Don't run out of steam; Remember, and you'll be done; The input's the rhyme scheme, Replace B with zero and A with one

Or does it say:

Don't run out of steam; Remember, and you'll be done; The key's the rhyme scheme, Replace B with zero and A with one

The hidden message is now visible, it's still encrypted. You need to find the key and the algorithm then decrypt it. Very good.. You're almost there :)

PS: You are now the only candidate eligible for the prize. Not going to let someone piggyback on your work and eat your freakin' lunch.

WaelJanuary 19, 2018 11:59 AM

@Ratio,

(I’ll see if I can whip up some code to do the decoding later.)

Don't make it too hard on yourself; the poem tells you exactly what you need to do ;)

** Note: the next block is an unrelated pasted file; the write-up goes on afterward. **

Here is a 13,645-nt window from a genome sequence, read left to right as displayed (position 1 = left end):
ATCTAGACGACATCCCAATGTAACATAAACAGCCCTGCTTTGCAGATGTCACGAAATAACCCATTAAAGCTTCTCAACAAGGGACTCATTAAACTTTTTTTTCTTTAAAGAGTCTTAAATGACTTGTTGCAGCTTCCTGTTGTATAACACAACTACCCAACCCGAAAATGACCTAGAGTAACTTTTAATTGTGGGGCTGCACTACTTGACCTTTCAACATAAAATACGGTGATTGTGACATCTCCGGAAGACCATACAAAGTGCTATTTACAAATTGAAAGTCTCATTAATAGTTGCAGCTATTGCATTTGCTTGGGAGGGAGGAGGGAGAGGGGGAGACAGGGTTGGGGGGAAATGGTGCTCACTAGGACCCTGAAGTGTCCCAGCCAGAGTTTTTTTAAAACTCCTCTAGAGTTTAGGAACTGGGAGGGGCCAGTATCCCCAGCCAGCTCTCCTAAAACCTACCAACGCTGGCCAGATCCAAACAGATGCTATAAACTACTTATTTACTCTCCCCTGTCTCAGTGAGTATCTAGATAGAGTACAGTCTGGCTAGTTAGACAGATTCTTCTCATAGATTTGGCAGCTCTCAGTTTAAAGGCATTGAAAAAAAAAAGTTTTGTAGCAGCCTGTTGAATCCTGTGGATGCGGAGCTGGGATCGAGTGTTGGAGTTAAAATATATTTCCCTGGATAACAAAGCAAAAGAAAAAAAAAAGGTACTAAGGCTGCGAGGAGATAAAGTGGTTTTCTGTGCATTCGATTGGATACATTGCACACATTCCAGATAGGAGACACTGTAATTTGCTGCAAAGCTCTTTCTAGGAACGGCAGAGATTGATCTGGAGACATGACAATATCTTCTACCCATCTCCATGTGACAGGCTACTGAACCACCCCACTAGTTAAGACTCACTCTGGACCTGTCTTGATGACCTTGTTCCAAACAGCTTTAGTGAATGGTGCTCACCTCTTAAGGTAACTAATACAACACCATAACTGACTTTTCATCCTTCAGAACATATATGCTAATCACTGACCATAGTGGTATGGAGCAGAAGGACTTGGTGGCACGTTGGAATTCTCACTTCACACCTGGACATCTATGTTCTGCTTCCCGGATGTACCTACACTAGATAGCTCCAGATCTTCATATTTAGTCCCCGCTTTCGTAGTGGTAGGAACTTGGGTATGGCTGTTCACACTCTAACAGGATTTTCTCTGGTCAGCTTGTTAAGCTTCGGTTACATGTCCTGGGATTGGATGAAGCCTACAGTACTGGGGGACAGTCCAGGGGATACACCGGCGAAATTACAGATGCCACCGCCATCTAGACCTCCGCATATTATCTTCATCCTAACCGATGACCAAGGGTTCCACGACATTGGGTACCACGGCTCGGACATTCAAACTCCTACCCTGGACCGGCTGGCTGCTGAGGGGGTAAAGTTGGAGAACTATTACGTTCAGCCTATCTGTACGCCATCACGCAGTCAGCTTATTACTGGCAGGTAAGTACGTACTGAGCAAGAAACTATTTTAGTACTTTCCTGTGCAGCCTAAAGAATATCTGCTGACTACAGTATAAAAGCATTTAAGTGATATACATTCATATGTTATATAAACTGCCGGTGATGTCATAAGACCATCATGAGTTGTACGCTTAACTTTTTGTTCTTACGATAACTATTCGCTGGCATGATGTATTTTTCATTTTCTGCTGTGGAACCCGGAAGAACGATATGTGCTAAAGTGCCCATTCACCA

RatioJanuary 19, 2018 12:03 PM

@Wael,

Now regarding the A-B mapping: Read the poem carefully.

I’d taken “key” to mean “crux”, and sorta stopped reading. *LOL* Next time…

You need to find the key and the algorithm then decrypt it.

Re-reading the poem, it all makes sense and I think I’ve got all the pieces. Playtime’s over, though. ;-)

Clive RobinsonJanuary 19, 2018 10:07 PM

@ Wael,

Sorry for the late response, I'm a little on the down side myself, I've got a dry cough from the bottom of the lungs and it's knocked me sodwards[1], but I'm still topsides :-)

So back to more important things,

Eat a couple of them, but substitute green wheat for rice, which is a more authentic dish.

What you call "squab" we would call "wood pigeon" or just "woodies" that I shoot in my garden from time to time. Not the "rock dove" vermin we have infesting our towns and cities, that I would not feed to the neighbors cat even though we have a mutual hate for each other :@